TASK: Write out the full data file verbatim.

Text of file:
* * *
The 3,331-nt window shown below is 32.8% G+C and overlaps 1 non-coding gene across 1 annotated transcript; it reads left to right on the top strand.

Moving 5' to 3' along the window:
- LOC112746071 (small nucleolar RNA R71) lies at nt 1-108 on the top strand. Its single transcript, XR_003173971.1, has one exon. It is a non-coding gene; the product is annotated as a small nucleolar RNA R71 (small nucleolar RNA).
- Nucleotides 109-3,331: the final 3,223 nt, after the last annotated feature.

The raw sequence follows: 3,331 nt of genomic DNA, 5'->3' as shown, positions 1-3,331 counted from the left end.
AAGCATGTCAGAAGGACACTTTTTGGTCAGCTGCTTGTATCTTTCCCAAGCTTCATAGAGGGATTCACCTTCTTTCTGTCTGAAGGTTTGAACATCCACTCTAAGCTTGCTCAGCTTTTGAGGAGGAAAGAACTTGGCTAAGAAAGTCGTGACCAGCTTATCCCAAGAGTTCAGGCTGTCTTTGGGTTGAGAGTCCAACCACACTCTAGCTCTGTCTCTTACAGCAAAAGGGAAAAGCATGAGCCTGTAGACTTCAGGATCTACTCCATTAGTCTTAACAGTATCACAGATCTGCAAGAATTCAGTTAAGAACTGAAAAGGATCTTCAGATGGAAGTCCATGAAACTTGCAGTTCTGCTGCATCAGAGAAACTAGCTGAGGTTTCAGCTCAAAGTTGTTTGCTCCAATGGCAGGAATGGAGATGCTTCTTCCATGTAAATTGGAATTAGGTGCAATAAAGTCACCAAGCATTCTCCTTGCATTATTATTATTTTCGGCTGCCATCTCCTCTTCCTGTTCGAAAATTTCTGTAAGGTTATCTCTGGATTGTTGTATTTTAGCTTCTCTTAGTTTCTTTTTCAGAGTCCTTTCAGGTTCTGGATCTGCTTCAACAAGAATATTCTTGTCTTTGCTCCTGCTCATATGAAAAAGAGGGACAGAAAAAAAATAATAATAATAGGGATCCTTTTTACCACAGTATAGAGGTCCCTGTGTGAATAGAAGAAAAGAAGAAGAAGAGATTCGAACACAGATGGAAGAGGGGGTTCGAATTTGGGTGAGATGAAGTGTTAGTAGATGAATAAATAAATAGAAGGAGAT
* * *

The 3,331-nt window shown below is 32.8% G+C and overlaps 1 non-coding gene across 1 annotated transcript; it reads left to right on the top strand.

Moving 5' to 3' along the window:
- LOC112746071 (small nucleolar RNA R71) lies at nt 1-108 on the top strand. Its single transcript, XR_003173971.1, has one exon. It is a non-coding gene; the product is annotated as a small nucleolar RNA R71 (small nucleolar RNA).
- Nucleotides 109-3,331: the final 3,223 nt, after the last annotated feature.

The raw sequence follows: 3,331 nt of genomic DNA, 5'->3' as shown, positions 1-3,331 counted from the left end.
AAGCATGTCAGAAGGACACTTTTTGGTCAGCTGCTTGTATCTTTCCCAAGCTTCATAGAGGGATTCACCTTCTTTCTGTCTGAAGGTTTGAACATCCACTCTAAGCTTGCTCAGCTTTTGAGGAGGAAAGAACTTGGCTAAGAAAGTCGTGACCAGCTTATCCCAAGAGTTCAGGCTGTCTTTGGGTTGAGAGTCCAACCACACTCTAGCTCTGTCTCTTACAGCAAAAGGGAAAAGCATGAGCCTGTAGACTTCAGGATCTACTCCATTAGTCTTAACAGTATCACAGATCTGCAAGAATTCAGTTAAGAACTGAAAAGGATCTTCAGATGGAAGTCCATGAAACTTGCAGTTCTGCTGCATCAGAGAAACTAGCTGAGGTTTCAGCTCAAAGTTGTTTGCTCCAATGGCAGGAATGGAGATGCTTCTTCCATGTAAATTGGAATTAGGTGCAATAAAGTCACCAAGCATTCTCCTTGCATTATTATTATTTTCGGCTGCCATCTCCTCTTCCTGTTCGAAAATTTCTGTAAGGTTATCTCTGGATTGTTGTATTTTAGCTTCTCTTAGTTTCTTTTTCAGAGTCCTTTCAGGTTCTGGATCTGCTTCAACAAGAATATTCTTGTCTTTGCTCCTGCTCATATGAAAAAGAGGGACAGAAAAAAAATAATAATAATAGGGATCCTTTTTACCACAGTATAGAGGTCCCTGTGTGAATAGAAGAAAAGAAGAAGAAGAGATTCGAACACAGATGGAAGAGGGGGTTCGAATTTGGGTGAGATGAAGTGTTAGTAGATGAATAAATAAATAGAAGGAGAT